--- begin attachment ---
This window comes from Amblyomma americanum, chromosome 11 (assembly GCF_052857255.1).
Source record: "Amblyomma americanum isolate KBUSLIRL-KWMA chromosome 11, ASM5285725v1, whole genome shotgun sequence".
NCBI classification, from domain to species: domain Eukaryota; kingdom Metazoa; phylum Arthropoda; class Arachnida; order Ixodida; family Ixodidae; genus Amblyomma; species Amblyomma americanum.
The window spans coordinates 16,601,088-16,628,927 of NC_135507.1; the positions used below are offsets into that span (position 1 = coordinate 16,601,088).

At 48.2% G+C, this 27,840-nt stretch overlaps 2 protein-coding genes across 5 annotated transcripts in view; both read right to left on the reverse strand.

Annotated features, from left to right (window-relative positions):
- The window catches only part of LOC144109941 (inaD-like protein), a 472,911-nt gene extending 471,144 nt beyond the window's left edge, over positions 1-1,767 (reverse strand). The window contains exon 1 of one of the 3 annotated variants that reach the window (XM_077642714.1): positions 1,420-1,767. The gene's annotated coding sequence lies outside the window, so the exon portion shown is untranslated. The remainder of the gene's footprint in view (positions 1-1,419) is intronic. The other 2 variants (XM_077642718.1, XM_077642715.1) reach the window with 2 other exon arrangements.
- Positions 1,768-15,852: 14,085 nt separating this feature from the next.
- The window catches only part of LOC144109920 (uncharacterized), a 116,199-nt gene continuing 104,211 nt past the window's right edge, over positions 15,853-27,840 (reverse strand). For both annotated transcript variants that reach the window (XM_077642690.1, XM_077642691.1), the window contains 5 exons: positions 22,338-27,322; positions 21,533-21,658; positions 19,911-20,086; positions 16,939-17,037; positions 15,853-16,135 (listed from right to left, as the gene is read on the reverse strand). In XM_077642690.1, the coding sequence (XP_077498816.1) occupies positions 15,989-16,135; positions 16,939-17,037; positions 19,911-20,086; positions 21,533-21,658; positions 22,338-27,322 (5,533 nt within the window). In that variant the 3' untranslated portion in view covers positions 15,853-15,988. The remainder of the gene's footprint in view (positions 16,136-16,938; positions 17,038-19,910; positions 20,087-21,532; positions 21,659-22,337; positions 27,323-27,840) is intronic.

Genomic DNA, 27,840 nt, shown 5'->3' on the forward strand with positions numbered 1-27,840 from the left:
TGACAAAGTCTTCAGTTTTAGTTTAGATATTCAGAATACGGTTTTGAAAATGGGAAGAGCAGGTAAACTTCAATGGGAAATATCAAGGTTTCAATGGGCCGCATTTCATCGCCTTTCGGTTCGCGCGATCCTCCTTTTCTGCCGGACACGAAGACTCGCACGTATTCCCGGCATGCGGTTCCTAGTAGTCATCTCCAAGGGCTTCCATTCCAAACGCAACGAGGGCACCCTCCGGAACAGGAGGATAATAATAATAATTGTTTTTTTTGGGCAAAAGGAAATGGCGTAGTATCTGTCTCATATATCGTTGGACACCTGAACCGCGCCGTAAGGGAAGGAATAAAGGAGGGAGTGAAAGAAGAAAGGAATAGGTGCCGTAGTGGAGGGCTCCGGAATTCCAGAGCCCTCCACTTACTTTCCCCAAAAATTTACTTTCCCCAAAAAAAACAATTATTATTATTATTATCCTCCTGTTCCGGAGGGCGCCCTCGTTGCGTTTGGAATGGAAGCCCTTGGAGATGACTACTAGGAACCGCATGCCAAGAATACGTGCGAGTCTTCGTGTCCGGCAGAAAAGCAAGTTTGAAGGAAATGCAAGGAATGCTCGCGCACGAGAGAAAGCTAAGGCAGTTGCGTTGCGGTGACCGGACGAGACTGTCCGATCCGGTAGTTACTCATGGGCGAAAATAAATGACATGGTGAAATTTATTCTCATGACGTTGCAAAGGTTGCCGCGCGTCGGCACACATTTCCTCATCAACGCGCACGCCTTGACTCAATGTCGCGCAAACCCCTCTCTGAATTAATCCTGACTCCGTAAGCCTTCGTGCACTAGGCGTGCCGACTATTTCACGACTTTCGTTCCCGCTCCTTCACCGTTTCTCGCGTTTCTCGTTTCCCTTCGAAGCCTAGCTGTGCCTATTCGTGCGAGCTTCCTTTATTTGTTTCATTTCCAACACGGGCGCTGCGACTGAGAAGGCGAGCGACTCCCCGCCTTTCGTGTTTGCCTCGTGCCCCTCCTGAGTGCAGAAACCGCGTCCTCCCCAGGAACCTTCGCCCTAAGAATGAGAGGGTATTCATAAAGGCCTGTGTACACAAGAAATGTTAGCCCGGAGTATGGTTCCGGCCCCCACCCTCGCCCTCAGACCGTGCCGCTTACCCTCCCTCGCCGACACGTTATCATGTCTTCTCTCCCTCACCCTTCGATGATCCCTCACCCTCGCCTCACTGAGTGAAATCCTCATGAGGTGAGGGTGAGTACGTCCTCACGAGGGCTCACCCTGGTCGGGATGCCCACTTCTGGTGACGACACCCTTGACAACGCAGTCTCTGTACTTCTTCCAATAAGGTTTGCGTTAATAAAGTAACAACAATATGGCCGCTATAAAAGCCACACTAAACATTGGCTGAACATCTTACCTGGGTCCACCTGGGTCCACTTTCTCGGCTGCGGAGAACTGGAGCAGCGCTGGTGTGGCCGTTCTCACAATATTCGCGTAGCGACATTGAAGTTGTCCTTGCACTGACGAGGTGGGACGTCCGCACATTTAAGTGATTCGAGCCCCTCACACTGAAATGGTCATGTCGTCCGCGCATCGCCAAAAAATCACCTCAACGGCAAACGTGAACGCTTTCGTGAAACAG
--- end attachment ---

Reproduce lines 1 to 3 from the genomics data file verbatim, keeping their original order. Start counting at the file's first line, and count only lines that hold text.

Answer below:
This window comes from Amblyomma americanum, chromosome 11 (assembly GCF_052857255.1).
Source record: "Amblyomma americanum isolate KBUSLIRL-KWMA chromosome 11, ASM5285725v1, whole genome shotgun sequence".
NCBI classification, from domain to species: domain Eukaryota; kingdom Metazoa; phylum Arthropoda; class Arachnida; order Ixodida; family Ixodidae; genus Amblyomma; species Amblyomma americanum.